The Fukushima clean-up, however, faces another perhaps insurmountable challenge: Securing sites to store contaminated soil, leaves and sludge. Many landowners balk at hosting “interim” dumps – in principle for three years – until the central government builds a mid-term storage facility. Local governments throughout Japan have refused to accept the toxic waste, meaning it will probably stay in Fukushima for good. The waste is stored under blue tarpaulins and in black bags across much of the prefecture, sometimes close to schools and homes, awaiting final disposal at an as yet unknown and uncertain location.

Kunihiro Makita, who heads Minamisoma’s decontamination office, accepts that storage is the biggest difficulty it faces. “We need 19 sites according to our estimates, and we have seven,” he said in December 2013.15  The city’s contracts with landowners are usually signed for a minimum of three years, but Ito says the timeframe is simply not believable. “Nobody believes that temporary storage will be for only three years.”

Many refugees are watching the flawed, hugely expensive decontamination project play out, and wonder why the government and TEPCO cannot find the money to help them move on with their lives. These concerns have deepened since Tokyo won the right to host the 2020 Olympics, after the government pledged $470m16  to plug the Daiichi plant’s radioactive leaks. “Why is it so easy to find money when the world is watching?” wonders Katsuzo Shoji, a farmer evacuated from Iitate in 2011.

Tokyo has promised to build 22 of the 37 Olympic venues from scratch, and spend $1bn refurbishing the national Olympic stadium, the centrepiece of Japan’s 1964 Olympics.17 The total estimated price tag for the world’s most expensive sporting extravaganza is ¥409bn yen ($4.1bn).18   Refugees have told the Japanese media that, unlike the rest of Japan, many feel alienated from the Olympic celebrations. Many feel that the money used to pay for all those stadiums could be better put to use rebuilding the northeast – and paying decent compensation.19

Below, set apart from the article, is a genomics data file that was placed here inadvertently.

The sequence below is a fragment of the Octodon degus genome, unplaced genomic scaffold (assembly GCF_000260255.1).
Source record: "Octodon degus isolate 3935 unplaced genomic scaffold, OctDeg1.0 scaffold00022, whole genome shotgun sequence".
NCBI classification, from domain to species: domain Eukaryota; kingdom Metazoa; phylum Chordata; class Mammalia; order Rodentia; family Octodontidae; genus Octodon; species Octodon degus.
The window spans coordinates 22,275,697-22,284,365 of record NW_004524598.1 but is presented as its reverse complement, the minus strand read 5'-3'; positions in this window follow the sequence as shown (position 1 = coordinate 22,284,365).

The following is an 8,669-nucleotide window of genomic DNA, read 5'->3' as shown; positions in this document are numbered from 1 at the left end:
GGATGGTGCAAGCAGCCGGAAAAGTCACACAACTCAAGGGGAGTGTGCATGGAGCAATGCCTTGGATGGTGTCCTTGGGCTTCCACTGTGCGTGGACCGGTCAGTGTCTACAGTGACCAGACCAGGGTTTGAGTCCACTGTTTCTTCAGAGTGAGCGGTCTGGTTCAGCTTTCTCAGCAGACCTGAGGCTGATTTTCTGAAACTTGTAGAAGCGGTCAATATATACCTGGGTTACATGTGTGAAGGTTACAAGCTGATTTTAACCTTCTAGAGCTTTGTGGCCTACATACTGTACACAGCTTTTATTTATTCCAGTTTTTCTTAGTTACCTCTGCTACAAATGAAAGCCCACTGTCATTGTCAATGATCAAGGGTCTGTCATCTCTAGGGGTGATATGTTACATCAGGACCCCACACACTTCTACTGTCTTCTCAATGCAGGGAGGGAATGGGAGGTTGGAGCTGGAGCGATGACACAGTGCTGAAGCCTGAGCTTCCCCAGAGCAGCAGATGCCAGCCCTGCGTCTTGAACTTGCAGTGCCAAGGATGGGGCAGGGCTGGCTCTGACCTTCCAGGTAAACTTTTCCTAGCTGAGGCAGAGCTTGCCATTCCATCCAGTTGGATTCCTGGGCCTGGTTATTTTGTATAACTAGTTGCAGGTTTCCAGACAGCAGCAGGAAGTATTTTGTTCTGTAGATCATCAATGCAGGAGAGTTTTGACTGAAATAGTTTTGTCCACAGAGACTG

Parents who have remained in Fukushima face a lifetime of worries about their children’s health. In May 2013, the UN said it did not expect to see elevated rates of cancer from Fukushima, though it recommended continued monitoring. The report by the UN Scientific Committee on the Effects of Atomic Radiation (UNSCEAR) said prompt evacuation meant the dose inhaled by most people was low.20 That assessment was at odds with a report by the World Health Organisation in February 2013, which warned of an elevated cancer risk.21

Refugees from Iitate, Namie and other areas said evacuation in some cases took over a month. Other medical experts have criticised UNSCEAR’s preliminary report on radiation effects (the final report is due for publication in early 2014). They see a similar trend of avoiding impacts as in the case of Chernobyl. Epidemiologist Professor Hoffmann even said: “It is certain there will be an elevated level of cancer.”22